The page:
Town hall chiefs are calling for councils to be allowed to retain the extra revenue generated from increasing the rent of higher income earners living in social housing.
Responding to the announcement in yesterday’s Budget that people earning more than £30,000 will have to pay market rents for social housing, the Local Government Association said it welcomed the power for councils to set differential rent levels.
However, LGA chair, Cllr Gary Porter, added: ‘Councils, like housing associations, should be able to retain the additional income generated from these rents to build new homes. This would have far greater benefits for local communities than the money going to the Treasury.’
He added that it was important the policy did not act a disincentive to people being in work.
The Chartered Institute of Public Finance and Accountancy (CIPFA) said the decision to reduce social housing rents by 1% over the next four years is a ‘real concern’ to the sector.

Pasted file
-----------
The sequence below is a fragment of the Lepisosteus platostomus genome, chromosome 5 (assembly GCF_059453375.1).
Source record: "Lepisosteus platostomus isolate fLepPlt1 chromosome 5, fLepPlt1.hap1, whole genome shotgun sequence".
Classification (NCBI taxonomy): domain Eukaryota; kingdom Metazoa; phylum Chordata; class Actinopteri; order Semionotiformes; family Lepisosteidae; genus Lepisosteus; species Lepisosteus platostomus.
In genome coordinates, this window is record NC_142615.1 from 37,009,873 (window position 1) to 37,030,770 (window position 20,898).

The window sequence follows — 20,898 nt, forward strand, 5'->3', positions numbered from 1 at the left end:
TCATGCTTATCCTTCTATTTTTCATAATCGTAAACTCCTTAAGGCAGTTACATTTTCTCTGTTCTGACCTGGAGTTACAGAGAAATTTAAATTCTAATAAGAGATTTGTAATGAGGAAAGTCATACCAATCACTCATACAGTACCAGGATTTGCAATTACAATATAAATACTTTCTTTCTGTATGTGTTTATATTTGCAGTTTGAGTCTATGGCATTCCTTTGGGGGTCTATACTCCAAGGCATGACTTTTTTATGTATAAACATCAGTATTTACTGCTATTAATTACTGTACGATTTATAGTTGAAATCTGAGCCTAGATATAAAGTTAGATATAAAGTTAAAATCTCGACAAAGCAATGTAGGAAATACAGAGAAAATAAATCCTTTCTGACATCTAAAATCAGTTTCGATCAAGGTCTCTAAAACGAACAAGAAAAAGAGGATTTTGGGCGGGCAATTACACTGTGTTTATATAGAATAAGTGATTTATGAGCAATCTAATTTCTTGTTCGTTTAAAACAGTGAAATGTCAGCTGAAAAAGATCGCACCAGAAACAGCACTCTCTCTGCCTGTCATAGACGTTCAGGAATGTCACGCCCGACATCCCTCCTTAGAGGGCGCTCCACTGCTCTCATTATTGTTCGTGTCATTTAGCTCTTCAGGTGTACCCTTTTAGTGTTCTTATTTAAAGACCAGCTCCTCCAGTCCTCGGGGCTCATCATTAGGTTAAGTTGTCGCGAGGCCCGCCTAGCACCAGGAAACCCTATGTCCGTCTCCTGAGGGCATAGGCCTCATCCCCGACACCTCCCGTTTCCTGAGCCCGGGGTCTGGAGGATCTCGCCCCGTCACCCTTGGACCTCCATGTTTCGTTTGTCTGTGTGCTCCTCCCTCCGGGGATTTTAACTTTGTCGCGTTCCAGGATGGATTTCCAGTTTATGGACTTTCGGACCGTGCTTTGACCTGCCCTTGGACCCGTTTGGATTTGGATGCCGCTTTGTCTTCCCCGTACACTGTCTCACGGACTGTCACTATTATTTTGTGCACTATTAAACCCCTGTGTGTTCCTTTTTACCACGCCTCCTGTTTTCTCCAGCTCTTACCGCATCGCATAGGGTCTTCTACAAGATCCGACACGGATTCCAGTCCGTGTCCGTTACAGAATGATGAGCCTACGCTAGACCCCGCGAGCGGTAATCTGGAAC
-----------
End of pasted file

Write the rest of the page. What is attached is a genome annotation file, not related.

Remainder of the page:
Chief executive, Rob Whiteman said: ‘This reduction to rents, while initially driving down costs for central government, will have large implications for the future stability of the social housing sector. Many organisations will be looking at their business cases and the housing they had hoped to build, some may now be concerned that their plans are no longer be viable.’
Jenny Brown, head of social housing at Grant Thornton, also said the announcement, which will reduce income from social housing by £4.28bn over the next five years, could see some housing associations reduce the proportion of social housing properties rented to those on benefits.
‘Osborne has actually reduced the baseline amount that the housing associations may charge in the first place – regardless of the income source ie private or housing benefit,’ she said. ‘This is particularly critical to some of those associations who have in recent years secured 'alternative funding' where payments or returns are based on an assumption of a steady increase of income.
‘Indeed, many associations have found it is this assumption of steady income that has secured interest of investors in bonds and other funding mechanisms. Without this funding, the sector's ability to borrow at a reasonable rate, allowing organisations to invest in new homes and provide valuable input into the construction economy, is likely to be severely affected.’